Even though lower revs gives best economy, an engine doing 4000 rpm is still mainly going to be influenced by load. Doesent take much to heep an unladen engine at speed, its the load it has to work against thats the main influence and the efficency.

Don't  mention WRX,s. Seems 90% of people that own them here are wankers.
Turbo Foresters, same engine, similar performance, totally different mentality of the majority of owners.... except the young kids that want to lower and modify them.

No trouble to sell turbo engines, kids are always blowing them up.

I see there are a good number of affordable lpg carbs available. That would add another aspect to the project.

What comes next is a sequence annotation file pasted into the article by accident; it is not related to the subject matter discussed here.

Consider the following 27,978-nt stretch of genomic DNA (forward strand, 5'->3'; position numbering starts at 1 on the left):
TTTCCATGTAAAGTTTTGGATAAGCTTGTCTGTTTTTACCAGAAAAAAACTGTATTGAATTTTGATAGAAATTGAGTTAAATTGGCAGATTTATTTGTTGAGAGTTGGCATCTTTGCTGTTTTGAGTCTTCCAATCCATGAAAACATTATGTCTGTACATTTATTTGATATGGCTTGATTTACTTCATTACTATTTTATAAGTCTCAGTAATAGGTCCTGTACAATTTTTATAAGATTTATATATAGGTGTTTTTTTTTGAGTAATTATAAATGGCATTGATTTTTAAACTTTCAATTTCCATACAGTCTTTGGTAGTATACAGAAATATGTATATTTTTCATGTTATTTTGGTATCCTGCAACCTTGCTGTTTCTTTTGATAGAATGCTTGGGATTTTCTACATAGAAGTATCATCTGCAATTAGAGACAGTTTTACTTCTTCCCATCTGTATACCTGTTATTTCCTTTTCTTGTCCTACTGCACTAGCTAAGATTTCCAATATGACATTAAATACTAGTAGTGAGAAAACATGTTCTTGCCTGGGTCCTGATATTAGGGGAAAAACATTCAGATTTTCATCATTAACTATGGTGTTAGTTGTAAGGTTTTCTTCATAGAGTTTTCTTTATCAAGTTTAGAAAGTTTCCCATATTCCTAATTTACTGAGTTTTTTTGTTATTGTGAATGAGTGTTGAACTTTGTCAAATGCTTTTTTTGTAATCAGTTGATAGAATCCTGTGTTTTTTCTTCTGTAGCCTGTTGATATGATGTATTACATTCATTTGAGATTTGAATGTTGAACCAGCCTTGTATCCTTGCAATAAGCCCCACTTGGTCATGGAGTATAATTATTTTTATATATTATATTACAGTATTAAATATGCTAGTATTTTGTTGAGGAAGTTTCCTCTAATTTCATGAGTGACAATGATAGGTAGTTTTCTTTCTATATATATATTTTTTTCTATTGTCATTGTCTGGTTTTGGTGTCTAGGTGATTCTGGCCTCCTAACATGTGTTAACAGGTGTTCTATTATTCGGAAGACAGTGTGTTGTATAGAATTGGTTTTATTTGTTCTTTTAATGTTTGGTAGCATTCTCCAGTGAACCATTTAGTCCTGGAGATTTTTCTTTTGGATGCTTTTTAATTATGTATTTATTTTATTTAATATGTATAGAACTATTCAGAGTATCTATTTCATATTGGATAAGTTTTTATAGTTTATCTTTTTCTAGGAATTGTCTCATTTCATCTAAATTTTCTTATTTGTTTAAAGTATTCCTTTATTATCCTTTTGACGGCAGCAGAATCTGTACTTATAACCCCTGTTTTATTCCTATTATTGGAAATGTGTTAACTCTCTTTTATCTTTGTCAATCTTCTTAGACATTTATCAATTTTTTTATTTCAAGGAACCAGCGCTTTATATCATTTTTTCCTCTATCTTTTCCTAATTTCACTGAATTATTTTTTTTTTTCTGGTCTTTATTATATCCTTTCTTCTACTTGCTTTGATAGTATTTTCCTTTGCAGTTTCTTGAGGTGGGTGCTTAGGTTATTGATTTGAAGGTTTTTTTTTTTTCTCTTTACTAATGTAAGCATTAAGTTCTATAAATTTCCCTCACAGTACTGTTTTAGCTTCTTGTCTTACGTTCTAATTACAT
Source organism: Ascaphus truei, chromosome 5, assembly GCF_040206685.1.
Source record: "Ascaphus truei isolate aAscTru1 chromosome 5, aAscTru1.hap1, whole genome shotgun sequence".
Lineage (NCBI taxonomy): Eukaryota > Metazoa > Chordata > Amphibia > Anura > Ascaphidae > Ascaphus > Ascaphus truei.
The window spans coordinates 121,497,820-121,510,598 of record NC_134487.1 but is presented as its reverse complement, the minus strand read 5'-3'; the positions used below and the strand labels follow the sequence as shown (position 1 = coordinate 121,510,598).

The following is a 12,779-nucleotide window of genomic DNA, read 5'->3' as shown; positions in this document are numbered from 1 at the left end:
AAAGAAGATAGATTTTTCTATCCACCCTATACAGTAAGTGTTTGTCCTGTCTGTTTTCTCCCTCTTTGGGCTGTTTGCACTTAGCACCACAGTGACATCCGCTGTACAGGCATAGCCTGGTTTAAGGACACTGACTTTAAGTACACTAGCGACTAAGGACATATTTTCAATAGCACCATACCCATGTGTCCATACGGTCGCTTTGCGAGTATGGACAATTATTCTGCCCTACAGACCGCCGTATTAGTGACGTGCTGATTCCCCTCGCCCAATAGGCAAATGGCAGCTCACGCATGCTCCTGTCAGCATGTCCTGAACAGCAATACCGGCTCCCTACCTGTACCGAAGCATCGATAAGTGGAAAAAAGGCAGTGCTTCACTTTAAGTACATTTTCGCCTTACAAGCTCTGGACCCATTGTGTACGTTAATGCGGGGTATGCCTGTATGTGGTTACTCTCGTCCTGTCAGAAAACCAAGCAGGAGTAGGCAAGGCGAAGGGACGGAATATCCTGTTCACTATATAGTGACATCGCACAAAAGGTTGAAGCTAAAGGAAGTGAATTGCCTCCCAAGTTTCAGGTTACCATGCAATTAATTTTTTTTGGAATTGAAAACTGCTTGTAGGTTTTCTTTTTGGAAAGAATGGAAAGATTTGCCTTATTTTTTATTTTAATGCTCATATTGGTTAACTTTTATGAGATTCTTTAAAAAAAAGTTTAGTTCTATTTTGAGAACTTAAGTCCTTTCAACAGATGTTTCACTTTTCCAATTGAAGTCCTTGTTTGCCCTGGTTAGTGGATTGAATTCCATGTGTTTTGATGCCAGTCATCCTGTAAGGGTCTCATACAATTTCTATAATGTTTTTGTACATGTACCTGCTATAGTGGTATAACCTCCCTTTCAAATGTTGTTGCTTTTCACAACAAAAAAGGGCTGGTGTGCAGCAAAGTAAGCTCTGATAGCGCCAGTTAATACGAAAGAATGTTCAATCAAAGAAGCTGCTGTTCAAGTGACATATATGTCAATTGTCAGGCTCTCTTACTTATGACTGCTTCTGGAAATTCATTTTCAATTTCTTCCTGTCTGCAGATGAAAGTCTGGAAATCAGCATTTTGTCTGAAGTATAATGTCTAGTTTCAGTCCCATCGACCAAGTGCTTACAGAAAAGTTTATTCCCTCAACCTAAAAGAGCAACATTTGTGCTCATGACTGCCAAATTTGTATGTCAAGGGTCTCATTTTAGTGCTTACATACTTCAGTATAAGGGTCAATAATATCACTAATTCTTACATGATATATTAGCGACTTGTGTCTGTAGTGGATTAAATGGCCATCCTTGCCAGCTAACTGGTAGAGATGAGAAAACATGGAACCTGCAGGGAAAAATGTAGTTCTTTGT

General Discussion / Re: Car engine ignition conversion
« Last post by glort on January 25, 2020, 04:20:30 AM »
Some 4 cylinder Volvo engines used a distributor mounted on the camshaft end. The timing could be advanced or retarded by rotating the distributor.

Pretty much ALL  pre computer / electronic engines had a distributor and rotating it was the way you set the timing.  Even the early electronic ignitions had a dizzy  but replaced the points and condensor.  I did a number of conversions with kits that you put a slotted disk and an optical pickup in the cap to replace the points and condensor. They worked very well giving a noticable performance boost and were no maintence.

I take it you havent had much to do with petrol engines?
Either that or you are a lot younger than me !  Everything had a dizzy when I  was young.  :0)